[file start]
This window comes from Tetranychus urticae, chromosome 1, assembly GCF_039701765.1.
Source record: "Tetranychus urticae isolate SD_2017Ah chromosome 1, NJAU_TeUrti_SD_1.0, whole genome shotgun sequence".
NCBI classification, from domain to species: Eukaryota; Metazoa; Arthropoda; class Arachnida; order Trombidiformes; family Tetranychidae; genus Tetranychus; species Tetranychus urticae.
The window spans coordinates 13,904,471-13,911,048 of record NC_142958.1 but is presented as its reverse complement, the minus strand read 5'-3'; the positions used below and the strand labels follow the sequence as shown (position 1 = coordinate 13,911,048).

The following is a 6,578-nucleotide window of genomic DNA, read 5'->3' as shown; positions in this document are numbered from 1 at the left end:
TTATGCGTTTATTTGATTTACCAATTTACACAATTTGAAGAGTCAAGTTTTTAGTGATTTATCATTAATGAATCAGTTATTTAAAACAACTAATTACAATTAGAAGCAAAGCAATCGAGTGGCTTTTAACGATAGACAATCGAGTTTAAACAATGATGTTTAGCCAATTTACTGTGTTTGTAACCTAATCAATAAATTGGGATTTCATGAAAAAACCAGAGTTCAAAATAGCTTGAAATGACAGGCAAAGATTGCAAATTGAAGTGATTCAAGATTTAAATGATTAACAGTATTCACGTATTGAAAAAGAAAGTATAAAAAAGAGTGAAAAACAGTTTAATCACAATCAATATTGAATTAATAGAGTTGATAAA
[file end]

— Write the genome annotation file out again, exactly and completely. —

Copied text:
This window comes from Tetranychus urticae, chromosome 1, assembly GCF_039701765.1.
Source record: "Tetranychus urticae isolate SD_2017Ah chromosome 1, NJAU_TeUrti_SD_1.0, whole genome shotgun sequence".
NCBI classification, from domain to species: Eukaryota; Metazoa; Arthropoda; class Arachnida; order Trombidiformes; family Tetranychidae; genus Tetranychus; species Tetranychus urticae.
The window spans coordinates 13,904,471-13,911,048 of record NC_142958.1 but is presented as its reverse complement, the minus strand read 5'-3'; the positions used below and the strand labels follow the sequence as shown (position 1 = coordinate 13,911,048).

The following is a 6,578-nucleotide window of genomic DNA, read 5'->3' as shown; positions in this document are numbered from 1 at the left end:
TTATGCGTTTATTTGATTTACCAATTTACACAATTTGAAGAGTCAAGTTTTTAGTGATTTATCATTAATGAATCAGTTATTTAAAACAACTAATTACAATTAGAAGCAAAGCAATCGAGTGGCTTTTAACGATAGACAATCGAGTTTAAACAATGATGTTTAGCCAATTTACTGTGTTTGTAACCTAATCAATAAATTGGGATTTCATGAAAAAACCAGAGTTCAAAATAGCTTGAAATGACAGGCAAAGATTGCAAATTGAAGTGATTCAAGATTTAAATGATTAACAGTATTCACGTATTGAAAAAGAAAGTATAAAAAAGAGTGAAAAACAGTTTAATCACAATCAATATTGAATTAATAGAGTTGATAAA